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New Delhi, May 16 IANS: The European Commissions (EC) attempt since July 2018 to put pressure on India to modify its application by including basmati growing areas in Pakistan or to file an additional joint application with Pakistan has delayed the approval of GI tag for the Indian basmati rice in the European Union (EU).
The most immediate deadline of the EU to grant GI tag to Indian Basmati, April 30, has also ended without yielding any favourable result. The EU was waiting for a Pakistani application in this respect with evidence of environmental factors suitable for Basmati.
Earlier, the EC had intimated Pakistan to decide on India’s application by April 30 in the absence of a formal confirmation from both the countries over a joint application for registration.
Since the beginning, India is not in the favour of joint application given the special quality of its basmati as well as a larger area under cultivation of the crop in India.
The government has instructed the Agricultural and Processed Food Products Export Development Agency (APEDA) on the advice of the Ministry of External Affairs and Ministry of Commerce and Industry to focus solely on the GI tag application for India and not consider any other option either including the Pakistani regions producing basmati or a joint application with Pakistan.
The APEDA is the nodal agency for obtaining GI tags for Indian products.
APEDA Chairman M Angamuthu revealed that there are 12 objections against India’s GI tag application in the EU including two from Pakistan.
APEDA’s representatives have been tasked to interact with the legal representatives of the countries who opposed India’s GI tag application as required under EU regulations.
Reportedly, the EC “feels obligated to protect basmati originating in both Pakistan and India” and prefers a single registration for the “basmati” name “to respect the rights of both origins”.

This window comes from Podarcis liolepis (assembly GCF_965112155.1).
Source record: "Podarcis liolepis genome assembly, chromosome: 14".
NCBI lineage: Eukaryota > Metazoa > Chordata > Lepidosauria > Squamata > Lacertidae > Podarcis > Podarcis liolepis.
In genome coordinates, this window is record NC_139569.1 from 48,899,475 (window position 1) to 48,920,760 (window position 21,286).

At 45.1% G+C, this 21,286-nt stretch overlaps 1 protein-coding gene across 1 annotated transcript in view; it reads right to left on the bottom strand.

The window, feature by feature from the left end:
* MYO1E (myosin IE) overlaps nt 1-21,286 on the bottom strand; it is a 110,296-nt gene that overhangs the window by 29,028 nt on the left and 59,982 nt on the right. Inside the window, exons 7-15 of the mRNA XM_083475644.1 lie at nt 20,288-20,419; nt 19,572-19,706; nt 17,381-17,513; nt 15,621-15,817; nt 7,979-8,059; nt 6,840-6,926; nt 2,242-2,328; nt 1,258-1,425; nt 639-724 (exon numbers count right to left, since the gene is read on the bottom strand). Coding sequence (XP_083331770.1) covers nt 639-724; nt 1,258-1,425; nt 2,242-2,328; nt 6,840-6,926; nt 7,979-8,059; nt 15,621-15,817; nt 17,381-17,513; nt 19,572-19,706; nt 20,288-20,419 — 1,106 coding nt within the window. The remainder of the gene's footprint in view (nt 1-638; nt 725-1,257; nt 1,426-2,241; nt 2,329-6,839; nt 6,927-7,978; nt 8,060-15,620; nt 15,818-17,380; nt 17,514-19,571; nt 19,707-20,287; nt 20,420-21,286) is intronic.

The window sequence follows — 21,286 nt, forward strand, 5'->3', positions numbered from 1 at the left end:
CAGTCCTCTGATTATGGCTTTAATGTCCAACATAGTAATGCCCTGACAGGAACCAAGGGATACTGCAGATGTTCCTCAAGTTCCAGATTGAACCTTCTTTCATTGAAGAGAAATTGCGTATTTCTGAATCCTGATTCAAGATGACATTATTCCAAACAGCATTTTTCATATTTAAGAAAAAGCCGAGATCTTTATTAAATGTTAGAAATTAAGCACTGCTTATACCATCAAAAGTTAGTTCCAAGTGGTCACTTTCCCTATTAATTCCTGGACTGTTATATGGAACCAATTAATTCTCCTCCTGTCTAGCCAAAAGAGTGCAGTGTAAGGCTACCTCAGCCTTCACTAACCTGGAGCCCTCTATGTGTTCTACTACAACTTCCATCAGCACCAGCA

The APEDA Chairman raises a valid question. “Why the EU is going the extra mile to support Pakistan, when it has to uphold the pillars of authenticity and quality standards?” It appears that the EU is attempting to manipulate without realizing that India is in a favourable condition.” It is notable that between 2001 and the present, India’s Basmati exports to the EU increased from 100,000 to 400,000 tonnes before falling to 150,000 tonnes.
Pakistan is yet to develop a definition of Basmati, a physical standard and has failed to inform about the DNA standard which India did way back in 2003.
The Indian basmati is preferred over others. The export of basmati from India increased from one million tonnes to 4.5 million tonnes over time. The UK accounts for 50 per cent of Indian basmati demand.
The EU earlier tried to raise the issue of fungicide tricyclazole residues in basmati rice consignments, but now the standard is proven to be maintained by Indian exporters. The Food Safety Standards Authority of India established the domestic standard of basmati.
It is anticipated that the EC has received details of Pakistan-growing areas and is now expected to ask Pakistan to demonstrate that the growing areas meet the environmental factors in the single document as presented by India in its GI application. It indicates efforts to juxtapose Pakistan’s claims against India.
There could be some kind of pressure tactics of the EU behind this. According to traders and experts, the EU is probably trying to “browbeat India (from its firm stand) in its trade talks to gain access to its wines and whiskey”.
The pressure of EU on India to revise its application of GI tag to basmati may also be due to lobbyists working from Pakistani side to push forward the case of a joint application so that Pakistan occupied Kashmir is legitimized as part of Pakistani territory despite being illegally occupied.
This point has been emphasized by experts like S. Chandrasekaran, a GI expert who has written the book “Basmati Rice: The Natural History Geographical Indication”. India could never relent on any such effort.
This is an obnoxious game to prevent a country from its genuine right. So far India has received GI status of basmati in four countries and certification status in seven countries, including the UK and China. It is hoped that the EU also takes a clue and grants GI to Indian basmati.
Once the EU grants this well deserved right to India, the prospects for India’s GI certification in other countries including the US, New Zealand, Australia, Canada and Sri Lanka would improve as they would have a basis to revisit the issue and its complexity from Indian perspectives.